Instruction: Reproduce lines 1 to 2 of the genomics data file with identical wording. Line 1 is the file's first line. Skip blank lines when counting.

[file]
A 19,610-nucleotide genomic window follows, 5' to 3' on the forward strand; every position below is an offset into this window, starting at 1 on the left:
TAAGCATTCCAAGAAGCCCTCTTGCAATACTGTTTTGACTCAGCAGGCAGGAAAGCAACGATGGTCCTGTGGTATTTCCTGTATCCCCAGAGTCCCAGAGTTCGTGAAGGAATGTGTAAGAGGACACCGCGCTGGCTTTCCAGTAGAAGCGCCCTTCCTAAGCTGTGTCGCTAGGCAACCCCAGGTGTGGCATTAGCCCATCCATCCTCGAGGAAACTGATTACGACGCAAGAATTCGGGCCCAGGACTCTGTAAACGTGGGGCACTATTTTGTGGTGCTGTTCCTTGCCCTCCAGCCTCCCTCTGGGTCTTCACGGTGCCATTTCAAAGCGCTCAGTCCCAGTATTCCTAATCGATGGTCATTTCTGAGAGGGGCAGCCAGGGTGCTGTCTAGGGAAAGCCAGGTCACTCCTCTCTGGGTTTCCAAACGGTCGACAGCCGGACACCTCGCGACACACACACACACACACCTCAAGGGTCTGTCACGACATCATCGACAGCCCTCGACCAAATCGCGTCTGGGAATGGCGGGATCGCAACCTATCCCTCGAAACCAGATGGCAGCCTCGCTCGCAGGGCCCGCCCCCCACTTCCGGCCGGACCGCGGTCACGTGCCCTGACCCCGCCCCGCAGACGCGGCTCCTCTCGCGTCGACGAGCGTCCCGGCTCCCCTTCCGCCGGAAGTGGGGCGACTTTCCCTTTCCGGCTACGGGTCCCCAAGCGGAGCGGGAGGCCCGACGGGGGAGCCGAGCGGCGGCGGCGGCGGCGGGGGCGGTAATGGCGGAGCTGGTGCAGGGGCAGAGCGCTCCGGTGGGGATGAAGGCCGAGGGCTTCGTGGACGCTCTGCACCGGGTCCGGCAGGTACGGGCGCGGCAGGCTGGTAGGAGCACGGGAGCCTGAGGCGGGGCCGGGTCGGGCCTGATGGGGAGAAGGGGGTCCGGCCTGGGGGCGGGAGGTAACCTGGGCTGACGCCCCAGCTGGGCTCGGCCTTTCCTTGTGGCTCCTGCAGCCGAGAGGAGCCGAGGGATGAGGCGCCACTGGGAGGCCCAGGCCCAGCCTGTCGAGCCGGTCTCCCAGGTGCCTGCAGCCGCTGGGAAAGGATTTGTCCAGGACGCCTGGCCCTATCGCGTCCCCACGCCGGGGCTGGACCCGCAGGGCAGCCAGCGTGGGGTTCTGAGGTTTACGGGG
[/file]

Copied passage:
A 19,610-nucleotide genomic window follows, 5' to 3' on the forward strand; every position below is an offset into this window, starting at 1 on the left:
TAAGCATTCCAAGAAGCCCTCTTGCAATACTGTTTTGACTCAGCAGGCAGGAAAGCAACGATGGTCCTGTGGTATTTCCTGTATCCCCAGAGTCCCAGAGTTCGTGAAGGAATGTGTAAGAGGACACCGCGCTGGCTTTCCAGTAGAAGCGCCCTTCCTAAGCTGTGTCGCTAGGCAACCCCAGGTGTGGCATTAGCCCATCCATCCTCGAGGAAACTGATTACGACGCAAGAATTCGGGCCCAGGACTCTGTAAACGTGGGGCACTATTTTGTGGTGCTGTTCCTTGCCCTCCAGCCTCCCTCTGGGTCTTCACGGTGCCATTTCAAAGCGCTCAGTCCCAGTATTCCTAATCGATGGTCATTTCTGAGAGGGGCAGCCAGGGTGCTGTCTAGGGAAAGCCAGGTCACTCCTCTCTGGGTTTCCAAACGGTCGACAGCCGGACACCTCGCGACACACACACACACACACCTCAAGGGTCTGTCACGACATCATCGACAGCCCTCGACCAAATCGCGTCTGGGAATGGCGGGATCGCAACCTATCCCTCGAAACCAGATGGCAGCCTCGCTCGCAGGGCCCGCCCCCCACTTCCGGCCGGACCGCGGTCACGTGCCCTGACCCCGCCCCGCAGACGCGGCTCCTCTCGCGTCGACGAGCGTCCCGGCTCCCCTTCCGCCGGAAGTGGGGCGACTTTCCCTTTCCGGCTACGGGTCCCCAAGCGGAGCGGGAGGCCCGACGGGGGAGCCGAGCGGCGGCGGCGGCGGCGGGGGCGGTAATGGCGGAGCTGGTGCAGGGGCAGAGCGCTCCGGTGGGGATGAAGGCCGAGGGCTTCGTGGACGCTCTGCACCGGGTCCGGCAGGTACGGGCGCGGCAGGCTGGTAGGAGCACGGGAGCCTGAGGCGGGGCCGGGTCGGGCCTGATGGGGAGAAGGGGGTCCGGCCTGGGGGCGGGAGGTAACCTGGGCTGACGCCCCAGCTGGGCTCGGCCTTTCCTTGTGGCTCCTGCAGCCGAGAGGAGCCGAGGGATGAGGCGCCACTGGGAGGCCCAGGCCCAGCCTGTCGAGCCGGTCTCCCAGGTGCCTGCAGCCGCTGGGAAAGGATTTGTCCAGGACGCCTGGCCCTATCGCGTCCCCACGCCGGGGCTGGACCCGCAGGGCAGCCAGCGTGGGGTTCTGAGGTTTACGGGG